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The Saddest Breastfeeding Post I've Read


Entering my second decade as a breastfeeding counsellor, I’ve read perhaps tens of thousands of social media posts from struggling mothers with about every kind of issue under the sun. I’ve probably commented on thousands, and yet it was the one screen shot sent to me by a mother I was supporting that made my heart ache the most. The mother I was supporting sent it because she found the thought behind the post to be tragic, and so did I.


It was from a mother who had struggled for five weeks. FIVE WEEKS. Five weeks of agonizing feed after feed, day and night where baby displayed signs of frustration at a lack of flow, or a lack of being able to access the flow of milk. Baby’s head shook back and forth (unclear if this was while on the breast or near the breast) and the mother also complained that baby wouldn’t latch on. Then there was the cluster feeding which left her exhausted. In most sessions, mother and baby cried in frustration. Sadly, there was no mention of tapping into support at any time or being offered any suggestions or solutions. Instead, the post went on to explain that she called it quits and, after feeling guilty for about a week, was convinced that everyone was happier and better off.


One of the reasons she was convinced of this fact was because she had accessed the UNICEF statistics. She reasoned that everything was ok because only 24% are still exclusively breastfeeding at six weeks and 1% at six months (2010 stats). Appalling as these statistics might appear to most people, reading these stats strangely comforted her in the knowledge that she is not alone, and others like herself found that breastfeeding didn’t work and gave up. This got me wondering why is it that we, as women, feel comforted just because we know that others tried and failed and gave up just as she did? A collective of breastfeeding traumatized mamas, missing out on the enjoyment, the bonding and ultimately the health benefits (as we know since formula use increases in developing countries, so do many female cancers). And please note, I use the word ‘failed’ loosely here, because was it the mum who ‘failed’ or the system who failed her?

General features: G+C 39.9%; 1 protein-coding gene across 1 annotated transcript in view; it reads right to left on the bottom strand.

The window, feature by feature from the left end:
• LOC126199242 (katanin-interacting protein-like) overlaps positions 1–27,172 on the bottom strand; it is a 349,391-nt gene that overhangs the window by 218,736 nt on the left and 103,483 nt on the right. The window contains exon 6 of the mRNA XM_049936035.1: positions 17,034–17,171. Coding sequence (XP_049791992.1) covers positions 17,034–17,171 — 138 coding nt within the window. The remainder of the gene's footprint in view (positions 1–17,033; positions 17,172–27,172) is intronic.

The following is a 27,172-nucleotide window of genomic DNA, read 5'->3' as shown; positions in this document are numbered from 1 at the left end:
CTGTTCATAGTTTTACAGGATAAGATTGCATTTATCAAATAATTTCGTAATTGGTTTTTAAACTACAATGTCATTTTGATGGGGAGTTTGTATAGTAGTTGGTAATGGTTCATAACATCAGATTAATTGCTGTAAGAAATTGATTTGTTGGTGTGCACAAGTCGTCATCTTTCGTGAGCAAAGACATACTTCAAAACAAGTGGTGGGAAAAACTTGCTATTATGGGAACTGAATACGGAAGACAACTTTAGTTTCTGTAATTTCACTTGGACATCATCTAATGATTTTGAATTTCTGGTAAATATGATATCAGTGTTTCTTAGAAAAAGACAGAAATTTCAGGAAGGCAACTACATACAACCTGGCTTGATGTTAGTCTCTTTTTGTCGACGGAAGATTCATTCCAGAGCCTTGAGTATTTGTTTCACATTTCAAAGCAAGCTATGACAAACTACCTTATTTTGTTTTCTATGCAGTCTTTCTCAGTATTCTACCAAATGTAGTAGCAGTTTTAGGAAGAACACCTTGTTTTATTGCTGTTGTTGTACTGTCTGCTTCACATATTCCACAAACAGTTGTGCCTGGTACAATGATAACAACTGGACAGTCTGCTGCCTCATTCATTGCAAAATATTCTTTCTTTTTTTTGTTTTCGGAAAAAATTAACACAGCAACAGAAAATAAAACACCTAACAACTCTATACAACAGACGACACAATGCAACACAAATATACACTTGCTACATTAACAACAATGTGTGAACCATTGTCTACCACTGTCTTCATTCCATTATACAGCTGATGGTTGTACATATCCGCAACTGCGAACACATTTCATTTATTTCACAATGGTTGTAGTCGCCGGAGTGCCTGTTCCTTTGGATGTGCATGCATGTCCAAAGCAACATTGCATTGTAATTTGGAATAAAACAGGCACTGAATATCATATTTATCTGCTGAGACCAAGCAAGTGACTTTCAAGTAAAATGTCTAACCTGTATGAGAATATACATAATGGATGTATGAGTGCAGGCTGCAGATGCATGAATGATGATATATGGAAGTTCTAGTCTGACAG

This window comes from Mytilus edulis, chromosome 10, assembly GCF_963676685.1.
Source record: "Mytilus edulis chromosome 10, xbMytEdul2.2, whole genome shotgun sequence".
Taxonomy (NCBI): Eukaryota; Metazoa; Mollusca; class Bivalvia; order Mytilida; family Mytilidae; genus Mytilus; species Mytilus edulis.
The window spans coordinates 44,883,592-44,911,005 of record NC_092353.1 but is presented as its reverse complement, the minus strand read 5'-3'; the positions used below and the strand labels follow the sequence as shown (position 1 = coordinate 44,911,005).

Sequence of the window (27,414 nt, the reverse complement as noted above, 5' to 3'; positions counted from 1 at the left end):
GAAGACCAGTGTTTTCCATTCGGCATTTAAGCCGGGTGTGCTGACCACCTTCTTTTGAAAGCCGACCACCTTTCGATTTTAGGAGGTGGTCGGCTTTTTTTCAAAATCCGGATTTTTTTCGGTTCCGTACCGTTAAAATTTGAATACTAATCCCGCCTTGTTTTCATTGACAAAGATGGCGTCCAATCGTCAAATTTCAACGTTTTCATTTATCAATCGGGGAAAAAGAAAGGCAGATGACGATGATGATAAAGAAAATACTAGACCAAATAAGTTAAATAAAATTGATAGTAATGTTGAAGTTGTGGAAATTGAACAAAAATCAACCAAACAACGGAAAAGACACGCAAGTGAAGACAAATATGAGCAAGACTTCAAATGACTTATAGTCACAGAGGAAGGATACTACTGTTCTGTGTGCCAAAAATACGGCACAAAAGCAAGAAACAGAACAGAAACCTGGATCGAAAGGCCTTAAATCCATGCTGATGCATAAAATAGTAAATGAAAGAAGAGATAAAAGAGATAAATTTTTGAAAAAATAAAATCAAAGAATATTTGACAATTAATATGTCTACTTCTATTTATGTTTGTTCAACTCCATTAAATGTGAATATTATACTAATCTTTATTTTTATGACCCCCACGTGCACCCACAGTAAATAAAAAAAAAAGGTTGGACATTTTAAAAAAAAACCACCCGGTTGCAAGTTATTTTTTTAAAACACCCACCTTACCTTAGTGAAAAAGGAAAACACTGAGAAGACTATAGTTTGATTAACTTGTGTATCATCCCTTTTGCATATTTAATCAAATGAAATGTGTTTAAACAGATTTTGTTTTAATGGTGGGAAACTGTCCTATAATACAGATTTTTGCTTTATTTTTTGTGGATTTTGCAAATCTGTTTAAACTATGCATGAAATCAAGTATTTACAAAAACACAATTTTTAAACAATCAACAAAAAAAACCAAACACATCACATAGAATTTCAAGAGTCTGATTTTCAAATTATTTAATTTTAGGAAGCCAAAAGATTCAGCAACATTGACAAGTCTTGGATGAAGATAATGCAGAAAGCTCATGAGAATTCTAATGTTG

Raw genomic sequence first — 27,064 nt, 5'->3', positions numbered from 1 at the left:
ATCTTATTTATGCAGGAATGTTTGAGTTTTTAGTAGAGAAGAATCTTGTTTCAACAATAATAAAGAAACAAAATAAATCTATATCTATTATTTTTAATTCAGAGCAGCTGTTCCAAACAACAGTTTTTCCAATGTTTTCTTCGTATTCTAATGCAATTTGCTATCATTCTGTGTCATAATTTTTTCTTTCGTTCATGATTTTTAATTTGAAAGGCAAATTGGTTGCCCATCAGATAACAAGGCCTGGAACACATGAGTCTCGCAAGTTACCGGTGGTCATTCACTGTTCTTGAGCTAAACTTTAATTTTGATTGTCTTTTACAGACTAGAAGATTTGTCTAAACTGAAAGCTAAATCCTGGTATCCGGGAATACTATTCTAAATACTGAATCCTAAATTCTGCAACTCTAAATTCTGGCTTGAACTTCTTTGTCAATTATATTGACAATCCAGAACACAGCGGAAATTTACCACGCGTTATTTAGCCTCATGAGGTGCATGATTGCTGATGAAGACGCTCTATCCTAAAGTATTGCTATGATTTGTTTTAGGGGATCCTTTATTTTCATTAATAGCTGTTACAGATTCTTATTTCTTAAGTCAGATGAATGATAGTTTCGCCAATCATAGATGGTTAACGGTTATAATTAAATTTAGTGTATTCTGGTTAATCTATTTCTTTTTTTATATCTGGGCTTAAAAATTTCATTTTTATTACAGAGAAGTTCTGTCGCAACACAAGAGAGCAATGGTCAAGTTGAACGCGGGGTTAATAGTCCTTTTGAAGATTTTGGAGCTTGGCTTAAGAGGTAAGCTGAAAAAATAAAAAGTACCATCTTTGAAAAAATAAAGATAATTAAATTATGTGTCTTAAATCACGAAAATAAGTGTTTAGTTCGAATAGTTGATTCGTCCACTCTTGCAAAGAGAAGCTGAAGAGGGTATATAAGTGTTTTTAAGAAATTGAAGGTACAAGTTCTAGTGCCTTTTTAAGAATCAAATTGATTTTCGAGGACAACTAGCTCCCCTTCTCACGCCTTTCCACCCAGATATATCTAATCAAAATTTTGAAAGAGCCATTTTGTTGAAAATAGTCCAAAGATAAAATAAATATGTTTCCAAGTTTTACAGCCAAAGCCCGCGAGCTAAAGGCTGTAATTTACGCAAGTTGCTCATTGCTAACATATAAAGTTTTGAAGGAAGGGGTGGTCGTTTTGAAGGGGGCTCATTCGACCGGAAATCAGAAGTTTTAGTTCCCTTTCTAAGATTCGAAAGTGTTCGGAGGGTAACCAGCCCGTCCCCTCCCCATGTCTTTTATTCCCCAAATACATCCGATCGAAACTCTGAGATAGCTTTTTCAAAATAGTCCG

I also have to wonder if she knew cluster feeding was a normal occurrence that increased milk supply to meet a baby’s new need as s/he grows? Did baby possibly have a restrictive frenulum (tongue tie)? Did mum simply need a pair of trained and experienced eyes to tweak the latch and the way baby was being held? There are so just many questions. And there continues to be, for thousands and thousands of women in the UK who struggle alone and then give up.


The lack of support and knowledge keeps us at the bottom of the barrel — continuing to be the country with some of the lowest breastfeeding rates in the world. But perhaps you knew that because it’s also posted on the UNICEF website, and if we really consider the consequences, is it acceptable? Is it acceptable that new mothers are left with battered bodies and a newborn baby and expected to care for not only themselves, but also this precious new human, as well as perhaps a house, garden, car, career, and the list can go on and on…? More than 80% of mothers want to breastfeed their babies, yet only 1% gets to the six-month exclusive breastfeeding recommendation set out by the WHO. This is a pity. This lack of breastfeeding causes postnatal grief, postnatal trauma, postnatal depression.

It was bad before covid, and now matters have only become worse with a lack of reinstituting maternity services. In fact, in my own town, the baby weigh-in clinics with a breastfeeding volunteer on site for free access to support have all but disappeared, without a word about whether they will ever reopen their doors.


The lack of care for new mothers is profound; if we accept this as the norm, and comfort ourselves with the knowledge that it’s ok to stop nursing before a mother is ready, then nothing will ever change. This is not the way forward, and, although anger is seen as a negative emotion (especially in British culture), perhaps it’s time to stop being placated and get angry.

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